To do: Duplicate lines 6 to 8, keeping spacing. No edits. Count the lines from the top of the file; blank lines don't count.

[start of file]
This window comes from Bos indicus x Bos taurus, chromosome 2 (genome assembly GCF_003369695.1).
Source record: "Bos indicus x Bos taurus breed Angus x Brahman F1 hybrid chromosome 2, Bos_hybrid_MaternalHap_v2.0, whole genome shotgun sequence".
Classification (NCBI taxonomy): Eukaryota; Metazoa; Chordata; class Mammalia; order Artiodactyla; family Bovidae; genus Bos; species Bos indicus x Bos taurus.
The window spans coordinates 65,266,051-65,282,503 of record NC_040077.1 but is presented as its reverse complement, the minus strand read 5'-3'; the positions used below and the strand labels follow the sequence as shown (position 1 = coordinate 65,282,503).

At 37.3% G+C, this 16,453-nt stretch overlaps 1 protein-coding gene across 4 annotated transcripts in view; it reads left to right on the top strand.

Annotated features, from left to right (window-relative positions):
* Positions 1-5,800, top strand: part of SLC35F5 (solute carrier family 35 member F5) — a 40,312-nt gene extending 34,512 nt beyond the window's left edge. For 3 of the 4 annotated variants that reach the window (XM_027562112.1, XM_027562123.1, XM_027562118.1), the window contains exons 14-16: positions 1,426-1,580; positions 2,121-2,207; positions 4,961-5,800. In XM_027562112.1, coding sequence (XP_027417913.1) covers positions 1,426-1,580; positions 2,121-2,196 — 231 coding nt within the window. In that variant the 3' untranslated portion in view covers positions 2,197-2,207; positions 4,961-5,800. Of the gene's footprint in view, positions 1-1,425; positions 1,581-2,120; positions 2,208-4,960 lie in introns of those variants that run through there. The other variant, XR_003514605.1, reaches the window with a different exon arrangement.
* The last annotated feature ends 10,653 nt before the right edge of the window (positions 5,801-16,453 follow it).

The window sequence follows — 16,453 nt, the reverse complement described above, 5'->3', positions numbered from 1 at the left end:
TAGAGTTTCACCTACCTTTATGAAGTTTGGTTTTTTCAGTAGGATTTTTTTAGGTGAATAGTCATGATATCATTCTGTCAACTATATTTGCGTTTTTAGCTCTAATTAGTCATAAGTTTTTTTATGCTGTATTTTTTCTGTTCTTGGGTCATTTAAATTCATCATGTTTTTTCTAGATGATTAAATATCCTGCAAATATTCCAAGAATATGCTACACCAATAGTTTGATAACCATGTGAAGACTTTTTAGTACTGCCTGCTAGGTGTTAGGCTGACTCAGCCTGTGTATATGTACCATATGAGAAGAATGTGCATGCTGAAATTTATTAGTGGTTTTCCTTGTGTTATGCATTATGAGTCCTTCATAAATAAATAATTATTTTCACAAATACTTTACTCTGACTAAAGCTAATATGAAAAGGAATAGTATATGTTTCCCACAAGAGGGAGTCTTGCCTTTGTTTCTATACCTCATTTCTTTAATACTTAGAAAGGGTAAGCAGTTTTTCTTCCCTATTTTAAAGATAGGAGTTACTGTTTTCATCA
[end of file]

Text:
Annotated features, from left to right (window-relative positions):
* Positions 1-5,800, top strand: part of SLC35F5 (solute carrier family 35 member F5) — a 40,312-nt gene extending 34,512 nt beyond the window's left edge. For 3 of the 4 annotated variants that reach the window (XM_027562112.1, XM_027562123.1, XM_027562118.1), the window contains exons 14-16: positions 1,426-1,580; positions 2,121-2,207; positions 4,961-5,800. In XM_027562112.1, coding sequence (XP_027417913.1) covers positions 1,426-1,580; positions 2,121-2,196 — 231 coding nt within the window. In that variant the 3' untranslated portion in view covers positions 2,197-2,207; positions 4,961-5,800. Of the gene's footprint in view, positions 1-1,425; positions 1,581-2,120; positions 2,208-4,960 lie in introns of those variants that run through there. The other variant, XR_003514605.1, reaches the window with a different exon arrangement.
* The last annotated feature ends 10,653 nt before the right edge of the window (positions 5,801-16,453 follow it).